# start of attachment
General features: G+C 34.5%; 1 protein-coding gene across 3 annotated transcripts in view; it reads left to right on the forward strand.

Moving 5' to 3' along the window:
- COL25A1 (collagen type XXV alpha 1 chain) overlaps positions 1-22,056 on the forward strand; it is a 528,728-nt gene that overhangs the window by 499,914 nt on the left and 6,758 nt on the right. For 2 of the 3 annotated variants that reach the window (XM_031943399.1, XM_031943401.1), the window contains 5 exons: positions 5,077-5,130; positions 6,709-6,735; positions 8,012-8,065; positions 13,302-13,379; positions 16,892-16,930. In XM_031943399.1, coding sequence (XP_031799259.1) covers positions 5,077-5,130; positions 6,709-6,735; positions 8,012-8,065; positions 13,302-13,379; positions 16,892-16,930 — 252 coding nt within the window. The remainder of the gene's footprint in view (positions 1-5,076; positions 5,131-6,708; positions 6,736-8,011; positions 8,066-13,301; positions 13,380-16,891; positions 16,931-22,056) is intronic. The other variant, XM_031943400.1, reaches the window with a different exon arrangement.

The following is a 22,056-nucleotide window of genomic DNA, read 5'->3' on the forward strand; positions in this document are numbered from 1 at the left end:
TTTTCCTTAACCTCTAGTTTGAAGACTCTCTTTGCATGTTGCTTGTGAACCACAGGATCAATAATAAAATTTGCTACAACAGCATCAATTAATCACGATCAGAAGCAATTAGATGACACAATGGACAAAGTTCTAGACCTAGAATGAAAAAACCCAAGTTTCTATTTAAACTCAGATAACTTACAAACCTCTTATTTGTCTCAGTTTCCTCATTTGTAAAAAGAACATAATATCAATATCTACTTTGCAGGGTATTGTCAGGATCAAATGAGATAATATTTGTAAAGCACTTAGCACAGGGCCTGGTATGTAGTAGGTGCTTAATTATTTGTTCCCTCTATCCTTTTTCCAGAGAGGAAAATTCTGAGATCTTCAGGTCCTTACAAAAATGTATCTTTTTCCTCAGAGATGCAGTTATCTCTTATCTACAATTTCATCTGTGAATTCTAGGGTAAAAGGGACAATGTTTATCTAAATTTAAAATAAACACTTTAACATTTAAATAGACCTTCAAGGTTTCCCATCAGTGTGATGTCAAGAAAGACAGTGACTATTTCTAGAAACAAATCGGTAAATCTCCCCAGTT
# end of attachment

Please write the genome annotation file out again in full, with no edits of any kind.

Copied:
General features: G+C 34.5%; 1 protein-coding gene across 3 annotated transcripts in view; it reads left to right on the forward strand.

Moving 5' to 3' along the window:
- COL25A1 (collagen type XXV alpha 1 chain) overlaps positions 1-22,056 on the forward strand; it is a 528,728-nt gene that overhangs the window by 499,914 nt on the left and 6,758 nt on the right. For 2 of the 3 annotated variants that reach the window (XM_031943399.1, XM_031943401.1), the window contains 5 exons: positions 5,077-5,130; positions 6,709-6,735; positions 8,012-8,065; positions 13,302-13,379; positions 16,892-16,930. In XM_031943399.1, coding sequence (XP_031799259.1) covers positions 5,077-5,130; positions 6,709-6,735; positions 8,012-8,065; positions 13,302-13,379; positions 16,892-16,930 — 252 coding nt within the window. The remainder of the gene's footprint in view (positions 1-5,076; positions 5,131-6,708; positions 6,736-8,011; positions 8,066-13,301; positions 13,380-16,891; positions 16,931-22,056) is intronic. The other variant, XM_031943400.1, reaches the window with a different exon arrangement.

The following is a 22,056-nucleotide window of genomic DNA, read 5'->3' on the forward strand; positions in this document are numbered from 1 at the left end:
TTTTCCTTAACCTCTAGTTTGAAGACTCTCTTTGCATGTTGCTTGTGAACCACAGGATCAATAATAAAATTTGCTACAACAGCATCAATTAATCACGATCAGAAGCAATTAGATGACACAATGGACAAAGTTCTAGACCTAGAATGAAAAAACCCAAGTTTCTATTTAAACTCAGATAACTTACAAACCTCTTATTTGTCTCAGTTTCCTCATTTGTAAAAAGAACATAATATCAATATCTACTTTGCAGGGTATTGTCAGGATCAAATGAGATAATATTTGTAAAGCACTTAGCACAGGGCCTGGTATGTAGTAGGTGCTTAATTATTTGTTCCCTCTATCCTTTTTCCAGAGAGGAAAATTCTGAGATCTTCAGGTCCTTACAAAAATGTATCTTTTTCCTCAGAGATGCAGTTATCTCTTATCTACAATTTCATCTGTGAATTCTAGGGTAAAAGGGACAATGTTTATCTAAATTTAAAATAAACACTTTAACATTTAAATAGACCTTCAAGGTTTCCCATCAGTGTGATGTCAAGAAAGACAGTGACTATTTCTAGAAACAAATCGGTAAATCTCCCCAGTT